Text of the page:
Reaction time (RT) that measured the temporal difference between the stimulus onset and the movement initiation, as well as movement time (MT) that quantify the time elapsed from the movement initiation to the end of movement, were derived in MATLABTM (MathWorks, Natick, MA, USA). Specifically, the time series of the three-dimension trajectory of markers on the toes, heels, and the fifth metatarsals were filtered by an eighth-order Butterworth filter with a cutoff frequency of 10 Hz. We marked the movement onset as the first sample when the foot reached 10% of the maximum height of movement. The end point of stepping was defined as the time when the foot dropped to the same height as the onset. Steps were considered an error and discarded if one of the following two conditions occurred: (1) stepping to a wrong target; or, (2) stepping to the correct target but from other targets and not from the home position as required. A trial’s RT or MT also was excluded if its absolute magnitude was out of the range from (μ - 2.5 × δ) to (μ + 2.5 × δ), where μ and δ are the mean and standard deviation of the raw RT or MT for each block (Ratcliff, 1993). We chose this specific range rather than other smaller ones to preserve as much of the raw RT and MT data in our data analysis as possible. These criteria resulted in excluding 1.98 ± 0.42% (mean ± standard error) of the RTs in adults, 2.28 ± 0.29% in 10-year-olds, and 2.75 ± 0.36% of the RTs in 6-year-olds in each block. There were no outliers in terms of MT in all age groups.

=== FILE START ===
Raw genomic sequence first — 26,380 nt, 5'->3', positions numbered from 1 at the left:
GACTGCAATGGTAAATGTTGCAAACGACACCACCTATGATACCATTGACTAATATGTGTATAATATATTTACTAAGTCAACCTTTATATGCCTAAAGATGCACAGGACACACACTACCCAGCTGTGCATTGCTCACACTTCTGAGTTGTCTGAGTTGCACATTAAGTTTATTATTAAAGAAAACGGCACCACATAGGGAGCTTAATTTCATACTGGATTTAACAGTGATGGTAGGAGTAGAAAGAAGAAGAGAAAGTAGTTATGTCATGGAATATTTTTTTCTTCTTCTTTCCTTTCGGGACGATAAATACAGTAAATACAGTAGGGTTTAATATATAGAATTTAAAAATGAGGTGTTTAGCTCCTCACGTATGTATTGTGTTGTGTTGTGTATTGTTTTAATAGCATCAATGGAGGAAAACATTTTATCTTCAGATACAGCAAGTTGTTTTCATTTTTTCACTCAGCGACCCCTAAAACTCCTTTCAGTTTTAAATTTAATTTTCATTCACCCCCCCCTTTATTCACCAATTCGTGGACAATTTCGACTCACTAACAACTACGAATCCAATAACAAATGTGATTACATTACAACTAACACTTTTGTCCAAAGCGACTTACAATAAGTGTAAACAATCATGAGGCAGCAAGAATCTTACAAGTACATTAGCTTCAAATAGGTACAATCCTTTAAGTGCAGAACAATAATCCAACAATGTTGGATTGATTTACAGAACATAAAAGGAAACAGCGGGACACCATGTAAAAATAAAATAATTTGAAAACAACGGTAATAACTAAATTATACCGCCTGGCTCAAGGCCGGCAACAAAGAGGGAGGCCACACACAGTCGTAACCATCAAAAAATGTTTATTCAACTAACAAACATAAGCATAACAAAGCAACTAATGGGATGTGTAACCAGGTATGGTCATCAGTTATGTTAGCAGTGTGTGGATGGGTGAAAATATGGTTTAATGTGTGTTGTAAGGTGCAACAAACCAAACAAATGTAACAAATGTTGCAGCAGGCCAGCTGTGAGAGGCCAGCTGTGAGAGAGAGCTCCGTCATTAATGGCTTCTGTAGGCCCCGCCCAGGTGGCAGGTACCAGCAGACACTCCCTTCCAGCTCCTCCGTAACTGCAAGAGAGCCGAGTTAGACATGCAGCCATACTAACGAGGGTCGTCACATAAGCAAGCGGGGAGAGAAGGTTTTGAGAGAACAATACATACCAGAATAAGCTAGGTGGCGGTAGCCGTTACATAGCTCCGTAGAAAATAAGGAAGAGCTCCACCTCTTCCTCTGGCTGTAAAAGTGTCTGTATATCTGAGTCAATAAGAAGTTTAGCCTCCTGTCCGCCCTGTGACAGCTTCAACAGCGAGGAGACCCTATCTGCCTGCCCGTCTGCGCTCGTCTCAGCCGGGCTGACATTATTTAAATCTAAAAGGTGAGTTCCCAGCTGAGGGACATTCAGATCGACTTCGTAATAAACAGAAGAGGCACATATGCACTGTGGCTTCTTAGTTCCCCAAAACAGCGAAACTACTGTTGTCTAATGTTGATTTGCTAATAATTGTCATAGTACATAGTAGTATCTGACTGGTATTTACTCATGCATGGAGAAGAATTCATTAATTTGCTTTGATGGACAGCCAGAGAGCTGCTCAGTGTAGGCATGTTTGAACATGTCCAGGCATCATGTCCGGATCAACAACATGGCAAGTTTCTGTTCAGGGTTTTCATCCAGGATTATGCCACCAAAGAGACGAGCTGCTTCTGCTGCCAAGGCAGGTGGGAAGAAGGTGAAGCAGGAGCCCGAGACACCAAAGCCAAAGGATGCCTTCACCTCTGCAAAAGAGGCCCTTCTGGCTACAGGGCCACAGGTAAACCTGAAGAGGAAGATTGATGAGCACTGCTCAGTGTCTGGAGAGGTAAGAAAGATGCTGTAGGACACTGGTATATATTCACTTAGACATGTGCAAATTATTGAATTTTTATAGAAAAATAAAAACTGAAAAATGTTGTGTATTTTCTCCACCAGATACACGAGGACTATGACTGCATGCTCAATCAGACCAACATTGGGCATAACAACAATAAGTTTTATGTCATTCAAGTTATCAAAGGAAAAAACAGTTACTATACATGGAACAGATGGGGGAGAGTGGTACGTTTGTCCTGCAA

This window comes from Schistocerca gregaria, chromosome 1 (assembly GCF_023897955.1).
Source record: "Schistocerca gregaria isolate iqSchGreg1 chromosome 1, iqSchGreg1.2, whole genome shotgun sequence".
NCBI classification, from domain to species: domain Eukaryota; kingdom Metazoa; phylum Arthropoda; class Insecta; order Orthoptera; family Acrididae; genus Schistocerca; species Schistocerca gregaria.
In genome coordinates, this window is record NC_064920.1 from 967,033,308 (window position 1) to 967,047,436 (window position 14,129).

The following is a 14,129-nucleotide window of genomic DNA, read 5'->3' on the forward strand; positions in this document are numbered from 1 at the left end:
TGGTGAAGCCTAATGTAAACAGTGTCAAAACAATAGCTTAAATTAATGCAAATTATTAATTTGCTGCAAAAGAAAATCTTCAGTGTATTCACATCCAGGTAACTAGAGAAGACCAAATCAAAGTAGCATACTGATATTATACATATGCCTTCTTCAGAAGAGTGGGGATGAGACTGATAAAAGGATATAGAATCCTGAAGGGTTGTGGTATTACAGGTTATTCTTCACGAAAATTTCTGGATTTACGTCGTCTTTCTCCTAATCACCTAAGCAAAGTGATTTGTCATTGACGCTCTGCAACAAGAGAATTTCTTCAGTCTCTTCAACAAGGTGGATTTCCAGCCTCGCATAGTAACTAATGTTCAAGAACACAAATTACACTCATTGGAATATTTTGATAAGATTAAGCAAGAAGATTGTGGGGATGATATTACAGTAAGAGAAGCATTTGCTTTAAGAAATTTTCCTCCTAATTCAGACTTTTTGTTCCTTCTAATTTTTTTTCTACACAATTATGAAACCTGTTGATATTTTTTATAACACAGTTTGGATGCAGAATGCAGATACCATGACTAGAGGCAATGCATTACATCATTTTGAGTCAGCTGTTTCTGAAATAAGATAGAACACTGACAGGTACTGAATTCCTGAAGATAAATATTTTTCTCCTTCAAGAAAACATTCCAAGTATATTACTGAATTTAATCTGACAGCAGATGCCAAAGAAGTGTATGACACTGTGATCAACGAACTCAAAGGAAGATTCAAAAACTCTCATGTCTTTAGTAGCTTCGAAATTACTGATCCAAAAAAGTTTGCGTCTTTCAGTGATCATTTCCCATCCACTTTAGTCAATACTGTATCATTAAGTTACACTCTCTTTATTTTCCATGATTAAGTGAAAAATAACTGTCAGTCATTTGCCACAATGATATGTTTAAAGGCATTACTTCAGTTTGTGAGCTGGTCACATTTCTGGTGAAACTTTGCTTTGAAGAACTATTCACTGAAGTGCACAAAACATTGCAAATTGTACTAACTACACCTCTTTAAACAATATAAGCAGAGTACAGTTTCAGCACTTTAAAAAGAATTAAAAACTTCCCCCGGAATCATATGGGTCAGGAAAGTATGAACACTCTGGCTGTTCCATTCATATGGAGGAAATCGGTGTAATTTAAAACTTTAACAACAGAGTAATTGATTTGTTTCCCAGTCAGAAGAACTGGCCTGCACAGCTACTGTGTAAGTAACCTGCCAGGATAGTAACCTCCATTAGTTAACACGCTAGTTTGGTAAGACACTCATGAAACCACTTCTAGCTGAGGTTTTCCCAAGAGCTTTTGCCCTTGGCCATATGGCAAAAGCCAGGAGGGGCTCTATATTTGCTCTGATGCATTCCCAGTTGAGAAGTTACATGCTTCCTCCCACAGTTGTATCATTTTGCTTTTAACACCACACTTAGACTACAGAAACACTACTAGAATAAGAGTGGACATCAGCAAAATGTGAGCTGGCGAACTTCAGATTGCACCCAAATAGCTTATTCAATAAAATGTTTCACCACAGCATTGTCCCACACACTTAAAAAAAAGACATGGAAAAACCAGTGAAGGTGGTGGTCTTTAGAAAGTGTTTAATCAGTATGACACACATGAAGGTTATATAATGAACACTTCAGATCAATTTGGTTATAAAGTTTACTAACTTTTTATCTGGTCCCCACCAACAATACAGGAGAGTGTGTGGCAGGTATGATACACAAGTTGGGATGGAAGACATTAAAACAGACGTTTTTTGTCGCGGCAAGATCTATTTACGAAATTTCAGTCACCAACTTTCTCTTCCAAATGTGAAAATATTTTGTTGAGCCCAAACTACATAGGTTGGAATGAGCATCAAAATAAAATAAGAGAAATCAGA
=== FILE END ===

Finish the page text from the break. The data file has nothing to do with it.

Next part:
We derived several variables to quantify sequence learning and its progressive processes in RT and MT. The block’s mean RT (BMRT) was employed to assess the summative performance throughout the entire task. The magnitude of learning was measured by the BMRT improvement from blocks 1 to 4 as well as the BMRT difference between sequence A in block 4 and the novel sequence B in block 5. Since the performance change from blocks 1 to 4 may be partially attributed to general motor improvement (i.e., they became more familiar with the task), the difference between blocks 4 and 5 was suggested as a better indicator of sequence learning (Nissen and Bullemer, 1987; Willingham et al., 1989; Robertson, 2007). We chose the mean rather than median of RT as: (1) the sample median may provide a biased estimation of RT (Miller, 1988); and (2) after excluding outliers, the mean RT represented the performance as effectively as the median of raw RT, which was revealed by a significantly high correlation (r = 0.98, p < 0.00001 for all three age groups). The same set of variables was calculated for MT.